Sunday, July 12, 2009

Guest post: Lyricism

I was permitted by N. to post his email in my blog. FYI, chocolate and poetry recommendations from N. are positively commendable. Read below.
So far, only you and omitted I can interest in poetry... It is always hit and miss of course, but that is fine, as long as some shimmer of interest is present. Perhaps what I send you in this email will leave you unmoved. That is fine. But it is strange how most anyone I talk to seems to perceive poetry as impenetrable, archaic, rusty, devoid of substance, and so on. But no. There are things which almost require the language of poetry. Sometimes also alcohol is required to, as you put it, tame soul's demons.

I know little about Heinrich Heine. Except that he was a so-called romantic poet. A lovely little poem (search for Der Asra):

This poem has a particularly interesting history in former Yugoslavia. It was translated to Serbian (call it Croatian or whatever) by Aleksa Šantić, a famous Serbian poet. It then found its real life in musical form, sung in the sevdalinka style all over the country. Of course, sevdalinka, a musical bastard of Turkish, Sephardic Jewish, and Slavic traditions, has nothing to do with German romanticism, which is precisely the beauty of this poem's infiltration into Balkans. It is hard to find a rendering which is as minimalist as I would like, but here is one of the best Bosnian sevdalinka singers:

It goes on. There was a band called Azra, I daresay the only band with an actual idea, in the 1980's in Yugoslavia. They were pretty much warning of what was to come, when things seemed dandy. Although the band's music was really "rock" , it began in a way as a sevdah band, inspired by that song, and named after it (Azra).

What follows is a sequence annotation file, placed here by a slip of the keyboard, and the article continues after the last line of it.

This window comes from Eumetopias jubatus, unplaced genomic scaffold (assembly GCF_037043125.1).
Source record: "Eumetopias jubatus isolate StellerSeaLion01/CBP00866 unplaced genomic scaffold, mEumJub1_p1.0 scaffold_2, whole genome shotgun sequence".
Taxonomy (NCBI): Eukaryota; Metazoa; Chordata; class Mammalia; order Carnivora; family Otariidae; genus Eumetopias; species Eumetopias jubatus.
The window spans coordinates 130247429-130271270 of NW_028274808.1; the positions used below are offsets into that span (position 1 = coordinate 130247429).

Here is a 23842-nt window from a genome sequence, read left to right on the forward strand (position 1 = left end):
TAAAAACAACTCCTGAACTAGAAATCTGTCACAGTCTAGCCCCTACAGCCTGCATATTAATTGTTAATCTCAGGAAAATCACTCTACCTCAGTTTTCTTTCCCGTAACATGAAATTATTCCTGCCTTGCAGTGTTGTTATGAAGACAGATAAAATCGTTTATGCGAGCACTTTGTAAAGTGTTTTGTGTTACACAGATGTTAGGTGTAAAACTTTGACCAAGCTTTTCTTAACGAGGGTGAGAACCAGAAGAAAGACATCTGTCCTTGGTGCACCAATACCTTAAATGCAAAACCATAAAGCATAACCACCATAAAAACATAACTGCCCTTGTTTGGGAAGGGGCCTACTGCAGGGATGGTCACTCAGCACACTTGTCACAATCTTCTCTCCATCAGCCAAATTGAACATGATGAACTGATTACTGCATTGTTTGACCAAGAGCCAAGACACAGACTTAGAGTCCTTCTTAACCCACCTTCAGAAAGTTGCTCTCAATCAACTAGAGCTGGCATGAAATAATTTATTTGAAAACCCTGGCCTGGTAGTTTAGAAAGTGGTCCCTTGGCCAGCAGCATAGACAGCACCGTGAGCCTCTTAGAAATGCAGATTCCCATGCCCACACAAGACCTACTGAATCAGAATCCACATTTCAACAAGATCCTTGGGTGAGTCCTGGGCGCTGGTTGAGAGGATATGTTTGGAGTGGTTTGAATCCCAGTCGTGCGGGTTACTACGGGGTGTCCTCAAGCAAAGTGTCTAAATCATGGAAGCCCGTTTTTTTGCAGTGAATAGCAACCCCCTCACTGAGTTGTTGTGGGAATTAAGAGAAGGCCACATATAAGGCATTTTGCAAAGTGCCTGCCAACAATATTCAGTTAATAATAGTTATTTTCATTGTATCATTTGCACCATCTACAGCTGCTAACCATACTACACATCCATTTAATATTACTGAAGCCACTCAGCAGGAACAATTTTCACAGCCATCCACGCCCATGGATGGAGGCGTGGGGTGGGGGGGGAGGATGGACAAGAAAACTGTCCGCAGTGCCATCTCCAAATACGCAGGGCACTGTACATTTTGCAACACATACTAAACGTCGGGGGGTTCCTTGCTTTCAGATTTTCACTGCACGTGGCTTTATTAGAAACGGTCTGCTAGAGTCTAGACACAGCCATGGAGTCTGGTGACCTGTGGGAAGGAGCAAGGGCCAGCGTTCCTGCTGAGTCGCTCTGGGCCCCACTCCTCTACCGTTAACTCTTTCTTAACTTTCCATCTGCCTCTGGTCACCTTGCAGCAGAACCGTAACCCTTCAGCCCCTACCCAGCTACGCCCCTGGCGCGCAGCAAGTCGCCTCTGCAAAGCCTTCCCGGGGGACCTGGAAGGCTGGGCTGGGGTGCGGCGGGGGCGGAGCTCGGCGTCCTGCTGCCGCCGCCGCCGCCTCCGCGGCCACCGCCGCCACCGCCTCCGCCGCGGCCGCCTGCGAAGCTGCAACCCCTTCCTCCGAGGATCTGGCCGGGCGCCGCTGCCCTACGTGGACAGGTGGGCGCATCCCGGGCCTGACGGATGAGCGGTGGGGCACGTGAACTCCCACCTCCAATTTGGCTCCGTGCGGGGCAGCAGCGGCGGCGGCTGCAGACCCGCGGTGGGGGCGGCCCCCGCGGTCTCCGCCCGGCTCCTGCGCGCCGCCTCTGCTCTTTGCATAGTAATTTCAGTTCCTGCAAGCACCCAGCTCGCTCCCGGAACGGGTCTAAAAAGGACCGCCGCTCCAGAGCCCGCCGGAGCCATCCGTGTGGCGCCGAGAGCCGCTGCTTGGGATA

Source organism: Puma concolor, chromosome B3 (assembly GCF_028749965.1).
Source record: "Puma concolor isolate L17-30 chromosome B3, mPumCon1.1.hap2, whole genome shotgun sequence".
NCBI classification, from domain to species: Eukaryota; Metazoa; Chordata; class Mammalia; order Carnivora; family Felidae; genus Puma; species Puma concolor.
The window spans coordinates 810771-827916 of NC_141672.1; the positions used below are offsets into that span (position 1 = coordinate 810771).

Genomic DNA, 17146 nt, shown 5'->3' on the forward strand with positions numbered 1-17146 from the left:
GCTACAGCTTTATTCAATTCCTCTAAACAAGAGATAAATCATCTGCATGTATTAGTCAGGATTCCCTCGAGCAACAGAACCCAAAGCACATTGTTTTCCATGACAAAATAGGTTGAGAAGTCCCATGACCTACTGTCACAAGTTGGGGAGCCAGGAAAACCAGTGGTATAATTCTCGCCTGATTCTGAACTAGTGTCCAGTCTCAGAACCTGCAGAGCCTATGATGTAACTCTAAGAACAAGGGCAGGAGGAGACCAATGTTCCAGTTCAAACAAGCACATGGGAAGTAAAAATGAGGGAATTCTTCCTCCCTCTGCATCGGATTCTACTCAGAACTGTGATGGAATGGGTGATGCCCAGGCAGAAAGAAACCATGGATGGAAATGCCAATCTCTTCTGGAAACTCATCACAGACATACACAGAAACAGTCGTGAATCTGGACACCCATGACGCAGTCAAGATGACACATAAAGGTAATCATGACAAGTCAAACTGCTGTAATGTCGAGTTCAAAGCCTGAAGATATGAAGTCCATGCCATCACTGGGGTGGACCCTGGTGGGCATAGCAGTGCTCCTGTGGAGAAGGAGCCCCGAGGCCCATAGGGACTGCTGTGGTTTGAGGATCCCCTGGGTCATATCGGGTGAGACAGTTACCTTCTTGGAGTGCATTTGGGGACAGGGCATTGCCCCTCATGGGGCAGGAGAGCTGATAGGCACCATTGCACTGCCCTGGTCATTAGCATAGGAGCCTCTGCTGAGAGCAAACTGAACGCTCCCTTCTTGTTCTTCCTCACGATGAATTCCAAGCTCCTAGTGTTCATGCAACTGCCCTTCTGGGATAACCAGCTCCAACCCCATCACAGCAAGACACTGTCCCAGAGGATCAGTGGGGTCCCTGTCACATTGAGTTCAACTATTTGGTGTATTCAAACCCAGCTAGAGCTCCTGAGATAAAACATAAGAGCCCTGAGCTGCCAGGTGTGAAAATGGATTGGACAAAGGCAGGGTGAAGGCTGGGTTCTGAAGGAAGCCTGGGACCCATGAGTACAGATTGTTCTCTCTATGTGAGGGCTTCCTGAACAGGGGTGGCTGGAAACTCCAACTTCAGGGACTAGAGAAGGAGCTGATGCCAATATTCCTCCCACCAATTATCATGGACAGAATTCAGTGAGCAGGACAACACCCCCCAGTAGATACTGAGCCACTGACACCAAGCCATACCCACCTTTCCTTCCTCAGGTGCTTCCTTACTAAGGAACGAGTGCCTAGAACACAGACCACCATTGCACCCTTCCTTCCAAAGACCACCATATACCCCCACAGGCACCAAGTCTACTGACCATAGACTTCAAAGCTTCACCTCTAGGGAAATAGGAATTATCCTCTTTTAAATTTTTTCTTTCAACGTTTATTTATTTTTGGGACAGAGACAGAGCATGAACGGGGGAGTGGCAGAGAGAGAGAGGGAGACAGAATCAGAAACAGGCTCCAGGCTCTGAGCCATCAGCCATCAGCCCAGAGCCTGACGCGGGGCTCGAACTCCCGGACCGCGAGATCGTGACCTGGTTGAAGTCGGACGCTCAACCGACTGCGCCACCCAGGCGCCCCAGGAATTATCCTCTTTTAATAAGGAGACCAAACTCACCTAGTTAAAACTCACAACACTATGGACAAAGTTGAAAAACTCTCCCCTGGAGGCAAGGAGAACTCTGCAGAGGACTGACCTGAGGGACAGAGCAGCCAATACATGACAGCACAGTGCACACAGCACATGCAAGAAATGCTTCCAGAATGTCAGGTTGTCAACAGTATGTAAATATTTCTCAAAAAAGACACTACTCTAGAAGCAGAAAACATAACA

If one were to start somewhere in knowing and understanding what was Yugoslavia, Heine's poem wouldn't be a bad starting point. There is something really interesting about that.

Sevdalinka songs used to be sung in simple inns (called "kafana"), where you overwhelmed your demons with song, plum brandy, cigarettes, and maybe bean stew. These inns are, to my great sadness, disappearing. What is to replace them?


Friday, July 10, 2009

'Tis not just IIT

Flame me for speaking for my alma mater, but when it comes to brand name, there is nothing known as IIT. Instead there are IIT-K, IIT-M, IIT-Kgp...

First, the government wanted to create IITs and they did so. Now Miss M. Banerjee wants to create an IIT for the children of Indian Railway employees. All of them are so sold out by brand values, the buzzword, that they missed the entire point.

An IIT might be created by finding land, creating buildings, setting up infrastructure and finally invoking the coveted IIT Act which grants it the status. Other than the last step, it doesn't really seem any different than setting up any XYZ-IT. A globally recognised IIT brand is created not by the IIT act, but by vision and dedication and takes decades. India has other prestigious universities which have equivalent, if not more, charisma and prestige; only outshined by an infamous bureaucracy and political posters.

I am proud to be from IIT-K and I am also proud to be from RKM-Narendrapur. RKM-Narendrapur college was just recently granted autonomous status. Like IIT, RKM-Narendrapur has built a brand name over several decades.

Imitiation is the best form of flattery. But imitation can only take you so far.

Obligatory links for reference (the wiki pages have all the relevant links):